Press Release: 2020-09-15

Locke Lord QuickStudy: State Restrictions on Non-Essential Business Operations During the COVID-19 Crisis

Locke Lord QuickStudy: State Restrictions on Non-Essential Business Operations During the COVID-19 Crisis

Locke Lord Publications

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Within the past four months, Alabama, Alaska, Arizona, California, Colorado, Connecticut, Delaware, the District of Columbia, Florida, Georgia, Hawaii, Idaho, Illinois, Indiana, Kansas, Kentucky, Louisiana, Maine, Maryland, Massachusetts, Michigan, Minnesota, Mississippi, Missouri, Montana, Nevada, New Hampshire, New Jersey, New Mexico, New York, North Carolina, Ohio, Oklahoma, Oregon, Pennsylvania, Rhode Island, South Carolina, Tennessee, Texas, Vermont, Virginia, Washington, West Virginia, Wisconsin, and many localities throughout the United States have prohibited all “non-essential” public and private employees from commuting or gathering for work as a result of COVID-19.

While states are maintaining varying levels of restrictions on non-essential businesses, many states and localities, including Alabama, Alaska, Arizona, California, Colorado, Connecticut, Delaware, the District of Columbia, Florida, Georgia, Hawaii, Idaho, Illinois, Indiana, Kansas, Kentucky, Louisiana, Maine, Maryland, Massachusetts, Michigan, Minnesota, Missouri, Mississippi, Montana, Nevada, New Hampshire, New Jersey, New Mexico, New York, North Carolina, Ohio, Oklahoma, Oregon, Pennsylvania, Rhode Island, South Carolina, Tennessee, Texas,1 Vermont, Virginia, Washington, West Virginia, and Wisconsin have begun lifting the restrictions, allowing some services to restart operations.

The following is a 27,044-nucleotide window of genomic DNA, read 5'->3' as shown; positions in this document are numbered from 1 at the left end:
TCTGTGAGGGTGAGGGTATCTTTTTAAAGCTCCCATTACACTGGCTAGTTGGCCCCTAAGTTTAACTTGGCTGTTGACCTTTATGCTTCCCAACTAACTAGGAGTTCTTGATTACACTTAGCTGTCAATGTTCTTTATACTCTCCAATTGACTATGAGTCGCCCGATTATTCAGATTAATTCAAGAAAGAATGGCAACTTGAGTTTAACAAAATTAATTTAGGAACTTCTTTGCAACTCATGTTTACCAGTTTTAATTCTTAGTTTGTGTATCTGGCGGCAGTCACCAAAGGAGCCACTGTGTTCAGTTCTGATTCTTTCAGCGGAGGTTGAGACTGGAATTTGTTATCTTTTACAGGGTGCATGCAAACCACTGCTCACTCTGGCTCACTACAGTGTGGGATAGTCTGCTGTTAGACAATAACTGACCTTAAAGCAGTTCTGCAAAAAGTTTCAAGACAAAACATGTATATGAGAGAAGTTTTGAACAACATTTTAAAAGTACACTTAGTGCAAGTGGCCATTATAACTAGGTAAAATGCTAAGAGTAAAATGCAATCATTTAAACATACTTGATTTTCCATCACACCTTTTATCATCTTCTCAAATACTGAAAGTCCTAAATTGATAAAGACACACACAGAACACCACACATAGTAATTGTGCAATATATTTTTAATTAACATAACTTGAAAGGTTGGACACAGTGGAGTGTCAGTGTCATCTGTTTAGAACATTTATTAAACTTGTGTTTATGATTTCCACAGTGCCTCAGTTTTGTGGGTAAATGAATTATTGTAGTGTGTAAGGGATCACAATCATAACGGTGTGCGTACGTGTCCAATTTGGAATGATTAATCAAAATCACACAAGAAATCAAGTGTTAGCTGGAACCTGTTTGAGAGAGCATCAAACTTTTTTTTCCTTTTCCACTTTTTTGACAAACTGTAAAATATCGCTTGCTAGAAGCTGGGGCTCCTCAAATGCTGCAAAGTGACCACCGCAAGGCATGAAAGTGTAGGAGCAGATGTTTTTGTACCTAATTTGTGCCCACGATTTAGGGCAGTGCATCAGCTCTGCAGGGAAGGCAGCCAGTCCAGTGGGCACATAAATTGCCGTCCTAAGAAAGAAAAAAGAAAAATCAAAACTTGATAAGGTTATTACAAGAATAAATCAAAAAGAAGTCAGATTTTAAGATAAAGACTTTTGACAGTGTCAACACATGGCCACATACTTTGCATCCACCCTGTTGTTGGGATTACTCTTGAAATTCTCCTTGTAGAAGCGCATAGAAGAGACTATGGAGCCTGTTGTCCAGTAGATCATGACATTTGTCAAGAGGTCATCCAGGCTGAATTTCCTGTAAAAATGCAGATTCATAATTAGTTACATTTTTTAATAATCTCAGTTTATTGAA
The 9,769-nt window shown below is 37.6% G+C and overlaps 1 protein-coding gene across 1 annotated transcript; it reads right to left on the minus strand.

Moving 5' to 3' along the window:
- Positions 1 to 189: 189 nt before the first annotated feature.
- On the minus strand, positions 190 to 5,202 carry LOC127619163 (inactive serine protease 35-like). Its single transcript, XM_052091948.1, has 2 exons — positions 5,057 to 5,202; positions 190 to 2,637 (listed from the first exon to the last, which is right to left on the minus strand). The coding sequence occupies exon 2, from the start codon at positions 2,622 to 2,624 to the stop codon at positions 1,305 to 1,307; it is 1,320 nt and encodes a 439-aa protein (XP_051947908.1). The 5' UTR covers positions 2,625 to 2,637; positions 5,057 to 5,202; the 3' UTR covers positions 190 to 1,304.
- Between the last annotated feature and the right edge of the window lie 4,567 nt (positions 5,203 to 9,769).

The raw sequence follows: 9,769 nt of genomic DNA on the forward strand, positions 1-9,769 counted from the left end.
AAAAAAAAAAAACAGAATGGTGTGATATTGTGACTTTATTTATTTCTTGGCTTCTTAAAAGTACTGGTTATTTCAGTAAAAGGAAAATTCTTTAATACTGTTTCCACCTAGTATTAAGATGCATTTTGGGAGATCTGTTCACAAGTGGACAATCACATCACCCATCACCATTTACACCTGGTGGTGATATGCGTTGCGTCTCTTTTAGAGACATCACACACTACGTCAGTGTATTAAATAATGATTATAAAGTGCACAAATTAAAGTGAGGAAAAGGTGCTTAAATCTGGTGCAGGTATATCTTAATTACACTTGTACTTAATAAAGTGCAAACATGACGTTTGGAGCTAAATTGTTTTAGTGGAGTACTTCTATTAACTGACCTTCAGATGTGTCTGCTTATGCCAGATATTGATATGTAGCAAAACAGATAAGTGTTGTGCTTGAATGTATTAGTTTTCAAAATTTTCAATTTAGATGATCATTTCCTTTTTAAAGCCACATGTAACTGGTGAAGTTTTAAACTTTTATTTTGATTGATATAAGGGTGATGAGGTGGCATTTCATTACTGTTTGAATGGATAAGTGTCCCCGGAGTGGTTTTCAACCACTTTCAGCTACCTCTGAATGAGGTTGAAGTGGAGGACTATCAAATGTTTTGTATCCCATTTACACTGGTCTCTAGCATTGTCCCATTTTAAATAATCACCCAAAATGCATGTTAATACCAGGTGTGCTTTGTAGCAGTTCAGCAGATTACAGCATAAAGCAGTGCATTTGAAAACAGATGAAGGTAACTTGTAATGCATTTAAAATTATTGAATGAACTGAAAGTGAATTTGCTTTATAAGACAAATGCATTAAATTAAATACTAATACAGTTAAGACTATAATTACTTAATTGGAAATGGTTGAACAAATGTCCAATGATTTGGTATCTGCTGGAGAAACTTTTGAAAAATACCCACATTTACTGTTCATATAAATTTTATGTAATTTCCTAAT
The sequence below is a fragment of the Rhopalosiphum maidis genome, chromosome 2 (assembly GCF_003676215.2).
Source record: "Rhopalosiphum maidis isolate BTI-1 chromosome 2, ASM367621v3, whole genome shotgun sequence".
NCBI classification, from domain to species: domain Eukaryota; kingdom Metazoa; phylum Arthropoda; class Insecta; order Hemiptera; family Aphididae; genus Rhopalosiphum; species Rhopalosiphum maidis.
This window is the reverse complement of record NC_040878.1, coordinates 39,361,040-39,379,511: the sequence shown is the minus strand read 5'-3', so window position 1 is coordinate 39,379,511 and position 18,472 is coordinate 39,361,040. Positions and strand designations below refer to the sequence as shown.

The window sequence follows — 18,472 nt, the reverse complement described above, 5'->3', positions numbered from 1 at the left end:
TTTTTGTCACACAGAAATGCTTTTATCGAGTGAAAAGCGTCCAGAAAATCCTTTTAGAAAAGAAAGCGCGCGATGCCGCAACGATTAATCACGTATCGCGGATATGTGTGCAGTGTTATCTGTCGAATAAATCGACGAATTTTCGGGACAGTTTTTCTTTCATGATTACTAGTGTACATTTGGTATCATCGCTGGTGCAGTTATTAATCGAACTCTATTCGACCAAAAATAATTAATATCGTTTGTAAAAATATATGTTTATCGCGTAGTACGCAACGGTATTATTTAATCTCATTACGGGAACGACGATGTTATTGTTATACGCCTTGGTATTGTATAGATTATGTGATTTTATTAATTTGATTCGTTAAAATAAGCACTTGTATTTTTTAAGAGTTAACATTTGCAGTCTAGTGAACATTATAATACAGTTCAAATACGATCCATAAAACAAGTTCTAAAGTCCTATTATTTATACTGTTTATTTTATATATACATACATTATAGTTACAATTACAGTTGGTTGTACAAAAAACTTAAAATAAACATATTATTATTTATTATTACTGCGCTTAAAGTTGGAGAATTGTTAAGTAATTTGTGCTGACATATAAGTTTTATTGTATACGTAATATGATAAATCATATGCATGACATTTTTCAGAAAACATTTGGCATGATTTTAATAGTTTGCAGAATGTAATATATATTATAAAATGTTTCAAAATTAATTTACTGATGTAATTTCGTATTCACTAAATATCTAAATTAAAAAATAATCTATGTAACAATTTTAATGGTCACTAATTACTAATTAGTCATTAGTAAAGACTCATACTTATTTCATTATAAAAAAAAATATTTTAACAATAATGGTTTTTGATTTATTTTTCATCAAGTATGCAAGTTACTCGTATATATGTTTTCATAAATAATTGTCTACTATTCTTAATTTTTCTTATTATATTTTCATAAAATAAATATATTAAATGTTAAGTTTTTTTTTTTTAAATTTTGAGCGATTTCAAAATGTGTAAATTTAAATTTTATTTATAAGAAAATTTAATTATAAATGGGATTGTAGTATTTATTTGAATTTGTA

While some states have paused their reopening process, Arizona, Colorado, Florida, Kentucky, Michigan, Mississippi, New Mexico, Pennsylvania, South Carolina, Texas, and Washington have reinitiated some of their business closures. ‎

For many businesses, this means that they must determine whether they operate within the ‎varying definitions of essential services. As provided below, both the federal government and all ‎noted states and localities ‎have issued guidance on what constitutes essential services in their ‎jurisdiction. Some jurisdictions have deferred entirely to the federal government’s guidelines on ‎essential critical infrastructure, while others have either provided their own lists or supplemented ‎the federal guidelines. ‎

 

Jurisdiction

Source of Essential Services Criteria

AlabamaFederal Guidelines and State Order 

Alaska

Federal Guidelines and State Order 

ArizonaState Order 

California

State Order

Colorado

State Order

Connecticut

Federal Guidelines and State Order

Delaware

State Order

District of ColumbiaFederal Guidelines and District Order
FloridaState Order
GeorgiaFederal Guidelines and State Order

Hawaii

State Order

Idaho

State Order

Illinois

State Order

Indiana

State Order

KansasState Order 

Kentucky

State Order

Louisiana

Federal Guidelines and State Order

MaineState Order 
MarylandFederal Guidelines and State Order 

Massachusetts

State Order

Michigan

Federal Guidelines and State Order

Minnesota Federal Guidelines
Mississippi Federal Guidelines and State Order
MissouriState Order
MontanaState Order
Nevada State Order
New Hampshire  State Order

New Jersey

State Order

New Mexico

State Order

New York

State Order